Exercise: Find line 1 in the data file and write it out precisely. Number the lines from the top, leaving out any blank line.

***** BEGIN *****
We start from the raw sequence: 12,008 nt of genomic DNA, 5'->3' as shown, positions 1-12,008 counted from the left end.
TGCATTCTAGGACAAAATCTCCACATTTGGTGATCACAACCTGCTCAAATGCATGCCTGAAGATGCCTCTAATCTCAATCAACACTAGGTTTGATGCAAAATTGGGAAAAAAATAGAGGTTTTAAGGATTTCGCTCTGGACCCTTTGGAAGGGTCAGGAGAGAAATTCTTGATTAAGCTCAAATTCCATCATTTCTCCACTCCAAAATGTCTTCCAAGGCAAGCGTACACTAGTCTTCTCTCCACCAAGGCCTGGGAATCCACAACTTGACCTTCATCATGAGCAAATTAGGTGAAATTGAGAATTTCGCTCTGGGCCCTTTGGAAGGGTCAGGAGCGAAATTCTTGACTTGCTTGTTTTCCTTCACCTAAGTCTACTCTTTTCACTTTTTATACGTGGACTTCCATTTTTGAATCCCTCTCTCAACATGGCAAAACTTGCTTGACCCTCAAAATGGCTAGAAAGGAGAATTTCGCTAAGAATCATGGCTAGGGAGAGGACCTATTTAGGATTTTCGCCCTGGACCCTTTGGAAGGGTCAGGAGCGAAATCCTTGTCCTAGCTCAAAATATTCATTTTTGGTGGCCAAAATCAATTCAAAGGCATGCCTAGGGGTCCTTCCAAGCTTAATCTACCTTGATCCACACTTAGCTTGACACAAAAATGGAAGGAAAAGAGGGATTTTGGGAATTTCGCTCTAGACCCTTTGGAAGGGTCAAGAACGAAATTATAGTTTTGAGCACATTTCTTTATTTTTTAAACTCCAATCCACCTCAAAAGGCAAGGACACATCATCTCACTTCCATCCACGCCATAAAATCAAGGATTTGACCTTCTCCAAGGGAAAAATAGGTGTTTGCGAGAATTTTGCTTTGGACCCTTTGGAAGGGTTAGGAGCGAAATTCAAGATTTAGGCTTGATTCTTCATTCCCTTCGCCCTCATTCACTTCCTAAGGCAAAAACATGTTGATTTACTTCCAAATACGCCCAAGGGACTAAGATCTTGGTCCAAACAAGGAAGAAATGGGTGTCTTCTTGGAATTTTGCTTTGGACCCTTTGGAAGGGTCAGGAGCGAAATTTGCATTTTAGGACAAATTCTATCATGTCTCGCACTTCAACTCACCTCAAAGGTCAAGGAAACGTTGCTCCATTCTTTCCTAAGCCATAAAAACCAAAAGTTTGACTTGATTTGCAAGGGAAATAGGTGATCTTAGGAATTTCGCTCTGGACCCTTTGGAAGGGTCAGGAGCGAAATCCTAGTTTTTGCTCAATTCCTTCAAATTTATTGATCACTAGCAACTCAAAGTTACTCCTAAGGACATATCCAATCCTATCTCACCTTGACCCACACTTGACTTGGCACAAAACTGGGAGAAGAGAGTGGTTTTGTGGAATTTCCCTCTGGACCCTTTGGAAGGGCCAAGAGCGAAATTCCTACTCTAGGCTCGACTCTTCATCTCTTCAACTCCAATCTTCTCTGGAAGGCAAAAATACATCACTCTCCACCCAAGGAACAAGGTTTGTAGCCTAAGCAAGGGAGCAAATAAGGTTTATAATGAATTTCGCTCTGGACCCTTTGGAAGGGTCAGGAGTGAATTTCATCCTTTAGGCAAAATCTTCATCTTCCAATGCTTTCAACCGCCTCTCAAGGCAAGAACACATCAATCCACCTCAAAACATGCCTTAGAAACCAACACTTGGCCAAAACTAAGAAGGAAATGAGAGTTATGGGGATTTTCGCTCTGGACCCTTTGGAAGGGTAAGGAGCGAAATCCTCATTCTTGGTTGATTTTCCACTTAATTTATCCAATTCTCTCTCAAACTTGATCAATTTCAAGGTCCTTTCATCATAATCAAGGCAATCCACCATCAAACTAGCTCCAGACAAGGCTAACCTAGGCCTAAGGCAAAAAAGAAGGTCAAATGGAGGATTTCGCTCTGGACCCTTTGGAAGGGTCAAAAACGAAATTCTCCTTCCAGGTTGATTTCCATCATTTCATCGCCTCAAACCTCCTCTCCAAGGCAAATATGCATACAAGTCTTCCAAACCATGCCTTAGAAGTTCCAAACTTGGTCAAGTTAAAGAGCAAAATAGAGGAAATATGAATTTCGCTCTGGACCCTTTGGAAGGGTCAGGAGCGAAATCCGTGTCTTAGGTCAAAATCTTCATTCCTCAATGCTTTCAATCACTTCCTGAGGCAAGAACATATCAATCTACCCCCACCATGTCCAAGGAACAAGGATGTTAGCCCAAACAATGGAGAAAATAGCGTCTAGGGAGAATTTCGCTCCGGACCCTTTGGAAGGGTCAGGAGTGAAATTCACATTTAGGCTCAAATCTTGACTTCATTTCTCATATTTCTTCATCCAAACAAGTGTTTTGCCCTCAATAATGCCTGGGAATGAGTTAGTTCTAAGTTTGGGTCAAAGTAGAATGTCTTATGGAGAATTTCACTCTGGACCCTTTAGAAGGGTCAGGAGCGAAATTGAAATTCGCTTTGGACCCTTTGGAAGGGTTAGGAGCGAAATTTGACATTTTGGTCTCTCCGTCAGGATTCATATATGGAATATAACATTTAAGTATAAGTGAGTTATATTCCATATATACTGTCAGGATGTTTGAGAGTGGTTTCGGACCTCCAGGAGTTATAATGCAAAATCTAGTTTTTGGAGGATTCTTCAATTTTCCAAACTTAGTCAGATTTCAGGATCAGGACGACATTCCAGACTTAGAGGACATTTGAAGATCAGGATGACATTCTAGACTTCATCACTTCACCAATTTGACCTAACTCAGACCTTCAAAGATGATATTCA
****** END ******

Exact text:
We start from the raw sequence: 12,008 nt of genomic DNA, 5'->3' as shown, positions 1-12,008 counted from the left end.